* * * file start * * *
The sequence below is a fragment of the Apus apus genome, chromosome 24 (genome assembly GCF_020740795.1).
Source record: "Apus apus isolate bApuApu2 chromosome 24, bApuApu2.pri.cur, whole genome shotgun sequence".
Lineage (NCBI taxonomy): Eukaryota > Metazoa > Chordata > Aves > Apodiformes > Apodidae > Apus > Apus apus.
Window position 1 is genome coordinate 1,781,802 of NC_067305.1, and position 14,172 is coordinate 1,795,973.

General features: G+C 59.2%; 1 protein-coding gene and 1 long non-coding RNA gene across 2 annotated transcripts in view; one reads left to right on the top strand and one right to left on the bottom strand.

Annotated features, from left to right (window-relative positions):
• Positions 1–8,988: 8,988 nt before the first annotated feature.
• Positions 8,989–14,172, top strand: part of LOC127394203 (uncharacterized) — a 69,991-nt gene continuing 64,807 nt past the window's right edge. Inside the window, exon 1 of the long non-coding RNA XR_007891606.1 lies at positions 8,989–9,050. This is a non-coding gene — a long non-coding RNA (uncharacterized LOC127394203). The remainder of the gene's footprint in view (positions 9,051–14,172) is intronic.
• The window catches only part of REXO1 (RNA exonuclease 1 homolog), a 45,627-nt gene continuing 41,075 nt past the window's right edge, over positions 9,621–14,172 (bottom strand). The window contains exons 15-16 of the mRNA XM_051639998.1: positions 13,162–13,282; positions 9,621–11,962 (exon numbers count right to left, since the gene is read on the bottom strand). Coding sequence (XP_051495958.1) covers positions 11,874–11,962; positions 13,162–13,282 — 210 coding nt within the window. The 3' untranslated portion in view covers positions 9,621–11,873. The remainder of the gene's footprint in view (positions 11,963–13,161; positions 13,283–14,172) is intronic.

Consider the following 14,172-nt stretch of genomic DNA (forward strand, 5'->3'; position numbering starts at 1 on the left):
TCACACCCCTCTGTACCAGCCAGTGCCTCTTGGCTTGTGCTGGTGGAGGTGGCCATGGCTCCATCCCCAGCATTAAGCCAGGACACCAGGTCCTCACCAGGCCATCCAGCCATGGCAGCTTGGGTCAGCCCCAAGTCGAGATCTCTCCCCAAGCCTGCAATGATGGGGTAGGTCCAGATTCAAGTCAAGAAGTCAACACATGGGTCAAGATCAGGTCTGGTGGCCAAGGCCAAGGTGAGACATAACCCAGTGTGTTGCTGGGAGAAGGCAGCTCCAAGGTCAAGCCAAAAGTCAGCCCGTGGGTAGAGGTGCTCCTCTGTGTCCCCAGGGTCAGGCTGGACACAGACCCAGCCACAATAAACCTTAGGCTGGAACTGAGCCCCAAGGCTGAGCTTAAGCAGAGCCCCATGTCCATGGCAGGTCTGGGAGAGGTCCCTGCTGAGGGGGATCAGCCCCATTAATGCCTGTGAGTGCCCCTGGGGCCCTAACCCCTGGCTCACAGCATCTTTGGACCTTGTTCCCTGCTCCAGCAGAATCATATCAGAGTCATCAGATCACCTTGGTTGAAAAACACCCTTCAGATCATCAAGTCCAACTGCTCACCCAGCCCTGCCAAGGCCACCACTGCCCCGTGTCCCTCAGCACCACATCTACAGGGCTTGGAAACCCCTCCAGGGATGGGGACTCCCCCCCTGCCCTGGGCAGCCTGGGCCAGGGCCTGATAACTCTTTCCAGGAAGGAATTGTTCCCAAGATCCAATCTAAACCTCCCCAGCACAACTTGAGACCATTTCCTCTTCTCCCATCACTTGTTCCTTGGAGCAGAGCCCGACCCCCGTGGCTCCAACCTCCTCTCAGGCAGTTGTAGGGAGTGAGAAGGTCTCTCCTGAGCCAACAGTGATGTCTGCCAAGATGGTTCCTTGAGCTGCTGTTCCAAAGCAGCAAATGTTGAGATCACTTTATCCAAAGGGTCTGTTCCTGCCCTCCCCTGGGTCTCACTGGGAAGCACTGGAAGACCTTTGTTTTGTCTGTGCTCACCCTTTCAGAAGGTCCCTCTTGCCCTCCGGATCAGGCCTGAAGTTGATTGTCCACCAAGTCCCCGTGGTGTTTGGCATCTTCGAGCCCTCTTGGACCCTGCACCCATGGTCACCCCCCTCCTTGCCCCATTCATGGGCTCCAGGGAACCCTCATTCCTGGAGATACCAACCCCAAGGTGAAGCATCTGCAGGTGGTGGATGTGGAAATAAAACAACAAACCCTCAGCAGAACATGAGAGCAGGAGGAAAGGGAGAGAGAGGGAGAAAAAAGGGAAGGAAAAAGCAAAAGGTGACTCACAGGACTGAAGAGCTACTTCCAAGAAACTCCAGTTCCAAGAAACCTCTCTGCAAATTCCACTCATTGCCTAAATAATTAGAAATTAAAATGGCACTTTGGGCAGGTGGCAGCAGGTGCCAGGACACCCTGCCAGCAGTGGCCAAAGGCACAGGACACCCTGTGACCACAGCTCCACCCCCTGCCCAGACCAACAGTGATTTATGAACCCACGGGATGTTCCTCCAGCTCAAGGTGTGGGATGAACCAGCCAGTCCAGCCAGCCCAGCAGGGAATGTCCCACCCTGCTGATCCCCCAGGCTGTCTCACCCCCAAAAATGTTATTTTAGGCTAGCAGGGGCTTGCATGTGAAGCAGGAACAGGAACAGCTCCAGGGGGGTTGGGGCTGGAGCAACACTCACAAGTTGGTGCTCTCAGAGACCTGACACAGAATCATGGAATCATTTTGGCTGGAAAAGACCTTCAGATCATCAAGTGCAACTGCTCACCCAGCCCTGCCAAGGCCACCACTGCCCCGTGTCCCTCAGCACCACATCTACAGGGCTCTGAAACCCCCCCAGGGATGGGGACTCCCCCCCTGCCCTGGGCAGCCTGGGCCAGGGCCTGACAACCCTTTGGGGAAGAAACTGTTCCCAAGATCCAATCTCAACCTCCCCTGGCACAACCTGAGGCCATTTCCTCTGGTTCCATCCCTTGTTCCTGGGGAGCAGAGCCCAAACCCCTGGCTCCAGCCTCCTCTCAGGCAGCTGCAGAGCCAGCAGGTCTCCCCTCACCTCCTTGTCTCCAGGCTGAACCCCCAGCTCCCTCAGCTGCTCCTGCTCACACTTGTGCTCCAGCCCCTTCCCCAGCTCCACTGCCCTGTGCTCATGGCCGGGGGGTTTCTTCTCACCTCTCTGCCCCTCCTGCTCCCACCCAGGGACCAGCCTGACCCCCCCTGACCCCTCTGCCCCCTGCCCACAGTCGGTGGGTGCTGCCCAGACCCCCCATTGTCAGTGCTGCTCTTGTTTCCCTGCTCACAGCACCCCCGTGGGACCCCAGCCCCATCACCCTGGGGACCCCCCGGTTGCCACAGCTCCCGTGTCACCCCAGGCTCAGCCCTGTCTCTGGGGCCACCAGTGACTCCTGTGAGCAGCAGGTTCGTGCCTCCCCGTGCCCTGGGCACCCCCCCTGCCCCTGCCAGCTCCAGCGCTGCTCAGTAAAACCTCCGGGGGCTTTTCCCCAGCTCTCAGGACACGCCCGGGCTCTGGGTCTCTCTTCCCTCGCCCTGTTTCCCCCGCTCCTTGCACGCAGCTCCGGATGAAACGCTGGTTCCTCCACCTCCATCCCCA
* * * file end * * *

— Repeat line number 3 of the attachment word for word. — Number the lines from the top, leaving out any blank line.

Lineage (NCBI taxonomy): Eukaryota > Metazoa > Chordata > Aves > Apodiformes > Apodidae > Apus > Apus apus.